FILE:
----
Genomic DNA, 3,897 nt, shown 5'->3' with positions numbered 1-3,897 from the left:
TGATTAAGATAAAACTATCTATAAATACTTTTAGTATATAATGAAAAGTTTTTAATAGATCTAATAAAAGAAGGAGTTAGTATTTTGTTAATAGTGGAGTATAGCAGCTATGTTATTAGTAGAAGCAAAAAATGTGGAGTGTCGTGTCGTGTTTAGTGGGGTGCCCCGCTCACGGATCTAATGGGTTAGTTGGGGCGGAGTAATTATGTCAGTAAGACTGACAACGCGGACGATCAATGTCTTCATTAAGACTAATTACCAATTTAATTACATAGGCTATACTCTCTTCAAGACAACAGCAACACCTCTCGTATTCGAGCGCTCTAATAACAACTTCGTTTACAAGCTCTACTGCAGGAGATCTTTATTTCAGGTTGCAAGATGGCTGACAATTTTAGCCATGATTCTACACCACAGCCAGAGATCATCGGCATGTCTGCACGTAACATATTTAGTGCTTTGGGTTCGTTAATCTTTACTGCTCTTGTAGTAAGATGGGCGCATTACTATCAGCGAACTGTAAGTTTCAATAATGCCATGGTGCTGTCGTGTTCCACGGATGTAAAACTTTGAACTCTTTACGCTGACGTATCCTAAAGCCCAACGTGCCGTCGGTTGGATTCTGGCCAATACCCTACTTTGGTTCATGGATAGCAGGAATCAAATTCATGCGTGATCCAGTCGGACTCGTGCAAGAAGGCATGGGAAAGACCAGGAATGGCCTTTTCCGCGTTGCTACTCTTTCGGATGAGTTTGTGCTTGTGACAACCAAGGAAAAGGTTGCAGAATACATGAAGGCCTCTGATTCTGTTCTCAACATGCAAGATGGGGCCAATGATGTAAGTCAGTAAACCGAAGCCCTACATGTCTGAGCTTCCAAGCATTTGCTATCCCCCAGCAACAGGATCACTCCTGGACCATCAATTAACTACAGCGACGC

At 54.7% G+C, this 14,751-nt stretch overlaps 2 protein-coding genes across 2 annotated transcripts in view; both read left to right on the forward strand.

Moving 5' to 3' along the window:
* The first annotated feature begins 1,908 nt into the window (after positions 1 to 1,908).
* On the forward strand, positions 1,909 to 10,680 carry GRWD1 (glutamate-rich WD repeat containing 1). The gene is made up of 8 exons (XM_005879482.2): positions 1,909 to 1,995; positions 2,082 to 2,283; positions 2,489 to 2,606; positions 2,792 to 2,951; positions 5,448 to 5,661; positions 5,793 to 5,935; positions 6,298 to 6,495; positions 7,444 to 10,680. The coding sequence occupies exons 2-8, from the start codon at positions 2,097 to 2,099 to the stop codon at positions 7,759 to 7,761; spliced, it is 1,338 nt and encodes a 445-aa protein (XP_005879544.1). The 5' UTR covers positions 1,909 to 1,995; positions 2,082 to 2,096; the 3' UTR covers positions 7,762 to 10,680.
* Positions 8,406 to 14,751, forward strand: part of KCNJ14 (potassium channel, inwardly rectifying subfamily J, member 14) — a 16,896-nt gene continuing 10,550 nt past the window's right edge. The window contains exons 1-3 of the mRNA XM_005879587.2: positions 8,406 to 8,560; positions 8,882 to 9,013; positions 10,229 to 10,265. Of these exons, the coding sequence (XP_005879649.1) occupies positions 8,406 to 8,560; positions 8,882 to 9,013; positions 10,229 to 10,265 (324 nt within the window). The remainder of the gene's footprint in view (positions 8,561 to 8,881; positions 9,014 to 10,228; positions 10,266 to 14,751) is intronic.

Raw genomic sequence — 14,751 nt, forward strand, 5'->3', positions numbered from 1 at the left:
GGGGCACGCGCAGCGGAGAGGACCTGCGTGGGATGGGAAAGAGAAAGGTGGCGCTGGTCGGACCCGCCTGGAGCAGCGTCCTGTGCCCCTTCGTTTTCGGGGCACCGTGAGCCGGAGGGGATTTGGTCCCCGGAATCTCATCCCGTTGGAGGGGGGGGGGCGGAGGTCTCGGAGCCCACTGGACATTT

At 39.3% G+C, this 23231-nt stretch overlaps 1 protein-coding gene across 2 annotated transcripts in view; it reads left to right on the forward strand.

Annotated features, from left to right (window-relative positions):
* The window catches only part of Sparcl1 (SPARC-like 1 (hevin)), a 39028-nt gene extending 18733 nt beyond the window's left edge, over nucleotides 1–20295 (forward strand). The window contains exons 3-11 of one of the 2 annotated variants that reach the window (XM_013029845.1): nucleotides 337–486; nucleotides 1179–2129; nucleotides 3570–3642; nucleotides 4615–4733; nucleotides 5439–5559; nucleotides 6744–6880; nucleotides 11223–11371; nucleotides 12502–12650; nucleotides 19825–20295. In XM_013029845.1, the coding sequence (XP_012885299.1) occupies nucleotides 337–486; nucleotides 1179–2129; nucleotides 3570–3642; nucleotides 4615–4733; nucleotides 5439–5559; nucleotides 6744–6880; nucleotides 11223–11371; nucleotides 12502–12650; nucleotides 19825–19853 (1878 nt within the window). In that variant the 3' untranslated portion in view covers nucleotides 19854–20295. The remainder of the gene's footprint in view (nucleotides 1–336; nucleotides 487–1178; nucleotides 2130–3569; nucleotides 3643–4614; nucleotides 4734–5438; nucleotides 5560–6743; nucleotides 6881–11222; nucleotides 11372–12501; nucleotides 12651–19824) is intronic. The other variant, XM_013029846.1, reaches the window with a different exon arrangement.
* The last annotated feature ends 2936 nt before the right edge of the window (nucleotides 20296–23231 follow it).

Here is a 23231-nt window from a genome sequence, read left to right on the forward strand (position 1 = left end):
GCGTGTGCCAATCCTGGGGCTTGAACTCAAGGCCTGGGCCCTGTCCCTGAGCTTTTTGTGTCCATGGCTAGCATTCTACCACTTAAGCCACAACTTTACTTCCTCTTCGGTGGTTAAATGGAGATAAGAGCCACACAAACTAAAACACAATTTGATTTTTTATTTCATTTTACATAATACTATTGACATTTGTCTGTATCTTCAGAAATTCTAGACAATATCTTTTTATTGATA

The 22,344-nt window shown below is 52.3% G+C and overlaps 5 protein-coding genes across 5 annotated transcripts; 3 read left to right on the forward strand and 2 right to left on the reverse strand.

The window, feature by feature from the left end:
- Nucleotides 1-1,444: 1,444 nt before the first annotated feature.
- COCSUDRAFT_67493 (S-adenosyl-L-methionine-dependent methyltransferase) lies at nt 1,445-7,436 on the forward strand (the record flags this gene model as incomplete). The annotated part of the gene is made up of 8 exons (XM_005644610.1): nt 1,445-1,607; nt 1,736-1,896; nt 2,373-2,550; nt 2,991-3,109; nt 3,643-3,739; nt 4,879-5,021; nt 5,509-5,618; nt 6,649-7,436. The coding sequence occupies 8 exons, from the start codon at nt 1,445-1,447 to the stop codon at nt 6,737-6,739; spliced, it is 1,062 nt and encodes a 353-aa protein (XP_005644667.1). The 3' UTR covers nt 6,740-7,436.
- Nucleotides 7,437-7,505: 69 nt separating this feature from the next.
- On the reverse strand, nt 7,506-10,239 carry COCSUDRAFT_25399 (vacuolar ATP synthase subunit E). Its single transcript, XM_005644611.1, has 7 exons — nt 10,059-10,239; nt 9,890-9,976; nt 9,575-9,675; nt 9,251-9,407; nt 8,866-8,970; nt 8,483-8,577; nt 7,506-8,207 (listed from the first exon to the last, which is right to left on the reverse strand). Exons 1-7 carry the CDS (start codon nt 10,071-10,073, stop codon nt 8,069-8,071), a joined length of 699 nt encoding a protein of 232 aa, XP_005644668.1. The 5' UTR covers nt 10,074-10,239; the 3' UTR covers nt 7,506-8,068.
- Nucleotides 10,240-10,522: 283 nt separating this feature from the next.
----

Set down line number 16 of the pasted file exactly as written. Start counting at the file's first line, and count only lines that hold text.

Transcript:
The 22,344-nt window shown below is 52.3% G+C and overlaps 5 protein-coding genes across 5 annotated transcripts; 3 read left to right on the forward strand and 2 right to left on the reverse strand.